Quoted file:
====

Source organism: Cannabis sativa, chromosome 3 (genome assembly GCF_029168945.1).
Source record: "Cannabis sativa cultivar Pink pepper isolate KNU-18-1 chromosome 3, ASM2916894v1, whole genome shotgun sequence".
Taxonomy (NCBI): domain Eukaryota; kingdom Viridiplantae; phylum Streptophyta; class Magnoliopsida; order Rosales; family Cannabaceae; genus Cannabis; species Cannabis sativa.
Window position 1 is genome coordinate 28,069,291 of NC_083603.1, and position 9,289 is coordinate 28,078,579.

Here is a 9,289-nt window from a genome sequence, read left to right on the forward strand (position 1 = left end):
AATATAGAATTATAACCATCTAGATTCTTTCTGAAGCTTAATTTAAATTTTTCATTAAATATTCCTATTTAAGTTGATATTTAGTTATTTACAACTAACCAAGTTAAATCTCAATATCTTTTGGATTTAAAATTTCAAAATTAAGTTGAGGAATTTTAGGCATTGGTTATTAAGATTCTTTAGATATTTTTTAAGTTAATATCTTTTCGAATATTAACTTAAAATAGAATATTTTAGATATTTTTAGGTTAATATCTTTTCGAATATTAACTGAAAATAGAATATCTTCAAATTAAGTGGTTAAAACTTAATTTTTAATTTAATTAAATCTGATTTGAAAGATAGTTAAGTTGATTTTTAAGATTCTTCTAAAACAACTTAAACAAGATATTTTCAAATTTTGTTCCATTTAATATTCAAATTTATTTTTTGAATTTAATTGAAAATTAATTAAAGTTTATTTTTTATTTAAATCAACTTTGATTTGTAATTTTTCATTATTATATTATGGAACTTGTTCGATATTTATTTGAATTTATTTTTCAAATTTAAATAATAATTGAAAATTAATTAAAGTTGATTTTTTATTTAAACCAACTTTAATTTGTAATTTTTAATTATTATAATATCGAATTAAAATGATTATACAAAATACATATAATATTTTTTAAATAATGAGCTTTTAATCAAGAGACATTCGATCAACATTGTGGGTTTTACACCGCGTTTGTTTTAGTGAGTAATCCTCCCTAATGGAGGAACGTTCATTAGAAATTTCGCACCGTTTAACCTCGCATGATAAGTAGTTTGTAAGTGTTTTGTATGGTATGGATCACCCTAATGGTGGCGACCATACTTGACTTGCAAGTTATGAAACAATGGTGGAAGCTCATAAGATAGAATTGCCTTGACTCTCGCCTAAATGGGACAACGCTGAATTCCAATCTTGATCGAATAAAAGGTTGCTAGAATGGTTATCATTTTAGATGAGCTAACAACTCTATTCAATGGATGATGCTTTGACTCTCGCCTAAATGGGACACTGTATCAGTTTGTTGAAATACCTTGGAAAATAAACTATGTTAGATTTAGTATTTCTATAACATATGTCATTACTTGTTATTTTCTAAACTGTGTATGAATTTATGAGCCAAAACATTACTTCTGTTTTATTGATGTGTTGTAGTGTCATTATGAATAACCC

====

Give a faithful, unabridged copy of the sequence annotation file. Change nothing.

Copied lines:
Source organism: Cannabis sativa, chromosome 3 (genome assembly GCF_029168945.1).
Source record: "Cannabis sativa cultivar Pink pepper isolate KNU-18-1 chromosome 3, ASM2916894v1, whole genome shotgun sequence".
Taxonomy (NCBI): domain Eukaryota; kingdom Viridiplantae; phylum Streptophyta; class Magnoliopsida; order Rosales; family Cannabaceae; genus Cannabis; species Cannabis sativa.
Window position 1 is genome coordinate 28,069,291 of NC_083603.1, and position 9,289 is coordinate 28,078,579.

Here is a 9,289-nt window from a genome sequence, read left to right on the forward strand (position 1 = left end):
AATATAGAATTATAACCATCTAGATTCTTTCTGAAGCTTAATTTAAATTTTTCATTAAATATTCCTATTTAAGTTGATATTTAGTTATTTACAACTAACCAAGTTAAATCTCAATATCTTTTGGATTTAAAATTTCAAAATTAAGTTGAGGAATTTTAGGCATTGGTTATTAAGATTCTTTAGATATTTTTTAAGTTAATATCTTTTCGAATATTAACTTAAAATAGAATATTTTAGATATTTTTAGGTTAATATCTTTTCGAATATTAACTGAAAATAGAATATCTTCAAATTAAGTGGTTAAAACTTAATTTTTAATTTAATTAAATCTGATTTGAAAGATAGTTAAGTTGATTTTTAAGATTCTTCTAAAACAACTTAAACAAGATATTTTCAAATTTTGTTCCATTTAATATTCAAATTTATTTTTTGAATTTAATTGAAAATTAATTAAAGTTTATTTTTTATTTAAATCAACTTTGATTTGTAATTTTTCATTATTATATTATGGAACTTGTTCGATATTTATTTGAATTTATTTTTCAAATTTAAATAATAATTGAAAATTAATTAAAGTTGATTTTTTATTTAAACCAACTTTAATTTGTAATTTTTAATTATTATAATATCGAATTAAAATGATTATACAAAATACATATAATATTTTTTAAATAATGAGCTTTTAATCAAGAGACATTCGATCAACATTGTGGGTTTTACACCGCGTTTGTTTTAGTGAGTAATCCTCCCTAATGGAGGAACGTTCATTAGAAATTTCGCACCGTTTAACCTCGCATGATAAGTAGTTTGTAAGTGTTTTGTATGGTATGGATCACCCTAATGGTGGCGACCATACTTGACTTGCAAGTTATGAAACAATGGTGGAAGCTCATAAGATAGAATTGCCTTGACTCTCGCCTAAATGGGACAACGCTGAATTCCAATCTTGATCGAATAAAAGGTTGCTAGAATGGTTATCATTTTAGATGAGCTAACAACTCTATTCAATGGATGATGCTTTGACTCTCGCCTAAATGGGACACTGTATCAGTTTGTTGAAATACCTTGGAAAATAAACTATGTTAGATTTAGTATTTCTATAACATATGTCATTACTTGTTATTTTCTAAACTGTGTATGAATTTATGAGCCAAAACATTACTTCTGTTTTATTGATGTGTTGTAGTGTCATTATGAATAACCC